Breakthrough Model for Immunotherapy Research

Breakthrough Model for Immunotherapy ResearchRodent models engrafted with human immune cells are important tools for preclinical evaluation of immunotherapies. However, humanized immune system (HIS) models have largely failed to support the long-term engraftment and survival of human natural killer (NK) cells, an immune cell population that is essential to an increasing number of cancer therapies being developed. This was a significant barrier to progress in preclinical immuno-oncology research.

In their latest work, Central Institute for Experimental Animals (CIEA) scientists describe the long-term maintenance of human NK cells in human IL-15 transgenic NOG (hIL-15 NOG) mice. These new findings support the hIL-15 NOG mouse as an important breakthrough model that enables pre-clinical evaluation of NK cell-based cancer immunotherapies.

Improving Translation of NK Cell-based Immunotherapies

Super-immunodeficient rodent models, like the CIEA NOG mouse®, support the engraftment of human tumors and functioning human immune cells through several distinct approaches. These tumor-engrafted HIS models are now routinely used in preclinical evaluations of T cell-dependent cancer therapies, including checkpoint inhibitors, chimeric antigen receptor T (CAR-T) cells, and T cell-engaging multi-specific antibodies.

While T cells remain central to many ongoing immuno-oncology efforts, scientists increasingly are adapting T-cell methodologies toward other immune cells types, such as NK cells. Examples include NK cell-engaging multi-specific antibodies and genetically engineered NK cells with enhanced tumor-killing properties, like engineered CAR-T cell treatments.

Often, several distinct HIS models are suitable for in vivo studies of human T cell-based cancer therapies, but this is not true for NK cell-based treatments. This is because standard immunodeficient rodent models lack essential human cytokine signals necessary for human NK-cell engraftment and survival. A HIS model capable of supporting the long-term maintenance of human NK cells would eliminate an important roadblock to the translation of NK cell-based cancer immunotherapies.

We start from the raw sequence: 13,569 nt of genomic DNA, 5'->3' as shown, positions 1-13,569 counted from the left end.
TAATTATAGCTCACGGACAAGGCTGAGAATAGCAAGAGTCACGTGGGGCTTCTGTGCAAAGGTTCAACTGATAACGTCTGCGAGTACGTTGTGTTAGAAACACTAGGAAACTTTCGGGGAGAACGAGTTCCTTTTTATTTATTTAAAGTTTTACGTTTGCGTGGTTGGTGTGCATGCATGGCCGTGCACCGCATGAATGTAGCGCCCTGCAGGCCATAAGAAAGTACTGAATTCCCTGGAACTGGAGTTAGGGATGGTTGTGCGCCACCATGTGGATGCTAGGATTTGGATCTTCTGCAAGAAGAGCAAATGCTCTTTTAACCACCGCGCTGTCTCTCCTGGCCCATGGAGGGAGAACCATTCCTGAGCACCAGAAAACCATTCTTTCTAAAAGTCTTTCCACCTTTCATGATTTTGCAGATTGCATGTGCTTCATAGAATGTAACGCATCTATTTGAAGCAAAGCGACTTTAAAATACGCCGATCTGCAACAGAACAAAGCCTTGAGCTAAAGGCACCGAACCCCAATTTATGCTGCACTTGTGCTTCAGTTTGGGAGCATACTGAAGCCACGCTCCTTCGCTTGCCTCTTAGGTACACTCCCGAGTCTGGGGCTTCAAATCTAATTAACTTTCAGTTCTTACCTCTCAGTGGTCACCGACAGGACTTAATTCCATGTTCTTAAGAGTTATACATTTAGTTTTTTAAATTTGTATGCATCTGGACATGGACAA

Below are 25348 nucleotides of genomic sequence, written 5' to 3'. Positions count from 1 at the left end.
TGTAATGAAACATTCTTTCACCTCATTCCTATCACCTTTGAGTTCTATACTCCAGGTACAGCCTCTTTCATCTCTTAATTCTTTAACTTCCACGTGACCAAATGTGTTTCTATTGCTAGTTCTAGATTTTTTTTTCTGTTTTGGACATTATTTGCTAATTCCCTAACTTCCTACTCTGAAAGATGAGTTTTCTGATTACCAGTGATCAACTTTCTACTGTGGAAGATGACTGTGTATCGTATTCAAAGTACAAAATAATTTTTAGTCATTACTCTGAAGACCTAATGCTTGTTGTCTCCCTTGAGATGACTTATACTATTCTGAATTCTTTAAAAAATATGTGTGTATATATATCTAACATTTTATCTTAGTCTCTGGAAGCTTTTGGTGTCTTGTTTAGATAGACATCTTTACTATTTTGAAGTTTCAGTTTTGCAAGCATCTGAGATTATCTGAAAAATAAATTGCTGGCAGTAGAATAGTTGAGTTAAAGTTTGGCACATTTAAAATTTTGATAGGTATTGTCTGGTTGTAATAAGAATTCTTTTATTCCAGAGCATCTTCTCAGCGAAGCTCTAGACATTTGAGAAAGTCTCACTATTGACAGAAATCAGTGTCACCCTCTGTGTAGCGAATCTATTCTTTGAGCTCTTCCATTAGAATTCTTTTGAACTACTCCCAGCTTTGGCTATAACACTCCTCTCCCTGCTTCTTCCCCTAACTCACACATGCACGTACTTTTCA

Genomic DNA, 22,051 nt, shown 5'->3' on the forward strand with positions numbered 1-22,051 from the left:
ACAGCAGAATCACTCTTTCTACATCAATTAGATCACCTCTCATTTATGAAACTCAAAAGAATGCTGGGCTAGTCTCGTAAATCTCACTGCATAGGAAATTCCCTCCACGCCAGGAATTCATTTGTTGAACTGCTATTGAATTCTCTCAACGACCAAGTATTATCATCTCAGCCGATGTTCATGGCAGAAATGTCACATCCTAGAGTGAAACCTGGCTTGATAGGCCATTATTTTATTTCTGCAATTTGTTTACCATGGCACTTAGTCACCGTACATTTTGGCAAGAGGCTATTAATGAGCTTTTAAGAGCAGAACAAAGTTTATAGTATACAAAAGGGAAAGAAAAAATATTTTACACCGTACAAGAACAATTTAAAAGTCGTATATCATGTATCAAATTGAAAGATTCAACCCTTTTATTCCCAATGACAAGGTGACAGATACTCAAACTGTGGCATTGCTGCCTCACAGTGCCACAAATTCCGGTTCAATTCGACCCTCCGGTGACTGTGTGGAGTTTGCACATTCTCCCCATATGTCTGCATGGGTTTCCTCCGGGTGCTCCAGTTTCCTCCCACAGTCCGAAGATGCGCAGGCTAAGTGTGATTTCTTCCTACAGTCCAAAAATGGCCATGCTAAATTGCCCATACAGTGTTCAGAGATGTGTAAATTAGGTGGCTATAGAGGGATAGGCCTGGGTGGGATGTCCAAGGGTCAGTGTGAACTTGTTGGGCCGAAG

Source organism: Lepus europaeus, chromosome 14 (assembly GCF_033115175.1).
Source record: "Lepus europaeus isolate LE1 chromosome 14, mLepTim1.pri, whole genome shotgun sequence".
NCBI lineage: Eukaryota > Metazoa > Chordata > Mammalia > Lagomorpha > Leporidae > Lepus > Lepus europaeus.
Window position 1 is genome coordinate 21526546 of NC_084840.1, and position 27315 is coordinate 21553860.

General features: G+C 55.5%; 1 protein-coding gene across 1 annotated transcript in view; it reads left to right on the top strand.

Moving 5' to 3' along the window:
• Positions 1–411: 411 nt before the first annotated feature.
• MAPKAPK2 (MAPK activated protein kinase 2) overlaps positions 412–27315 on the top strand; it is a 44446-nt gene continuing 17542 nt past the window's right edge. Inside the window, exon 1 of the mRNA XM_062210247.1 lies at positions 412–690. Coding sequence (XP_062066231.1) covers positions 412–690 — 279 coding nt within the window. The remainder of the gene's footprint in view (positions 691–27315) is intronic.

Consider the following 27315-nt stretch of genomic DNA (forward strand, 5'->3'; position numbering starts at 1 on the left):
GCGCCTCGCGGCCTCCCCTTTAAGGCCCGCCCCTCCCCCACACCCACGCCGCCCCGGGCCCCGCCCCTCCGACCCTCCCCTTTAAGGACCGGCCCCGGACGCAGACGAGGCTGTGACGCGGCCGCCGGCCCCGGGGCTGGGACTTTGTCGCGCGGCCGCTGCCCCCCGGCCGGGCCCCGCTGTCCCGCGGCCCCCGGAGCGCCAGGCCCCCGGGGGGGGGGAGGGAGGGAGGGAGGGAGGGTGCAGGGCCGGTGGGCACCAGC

In their latest work, CIEA scientists report that human NK cells, freshly isolated from peripheral blood or expanded in vitro, are maintained long-term upon engraftment in hIL-15 NOG mice. The engrafted human NK cells retain key immunological features and can respond to monoclonal antibodies (mAbs) to mediate antibody-dependent cellular cytotoxicity (ADCC) against an engrafted tumor.

This work establishes an initial framework for pre-clinical evaluation of NK cell-based cancer immunotherapies in hIL-15 NOG mice.

hIL-15 NOG Mouse Enables In Vivo Human NK-cell Studies

Central to the CIEA study is interleukin-15 (IL-15), a cytokine that is indispensable for the differentiation, function, and survival of NK cells. Without human IL-15 (hIL15) present, human NK cells that were injected into NOG mice failed to thrive and disappeared within one week.

Remarkably, similarly-engrafted human NK cells expanded over their initial five weeks in hIL-15 NOG mice, a NOG mouse with transgenic expression of hIL15 cytokine. These engrafted NK cells remained detectable in circulation through the completion of the study, twenty-four weeks after their original injection.

NK cells used in the initial hIL-15 NOG experiments were sourced fresh from human peripheral blood (huPB). When fresh huPB-NK cells were compared to huPB-NK cells expanded for 6-8 weeks in hIL-15 NOG mice, the in vivo-expanded NK cells maintained key immunological surface antigens and transcription factors while demonstrating favorable levels of two key cytolytic molecules, granzyme A and perforin.

Not all results were favorable for huPB-NK cells expanded in hIL-15 NOG mice. Within in vitro assays, expanded huPB-NK cells displayed reduced cytotoxic activity compared to fresh-sourced huPB-NK cells. Furthermore, without mAb treatment, huPB-NK cells attenuated myelogenous leukemia tumor growth in hIL-15 NOG, but failed to mediate a tumor-inhibiting ADCC effect on CCR4+ lymphoma xenografts, following administration of an anti-CCR4 mAb.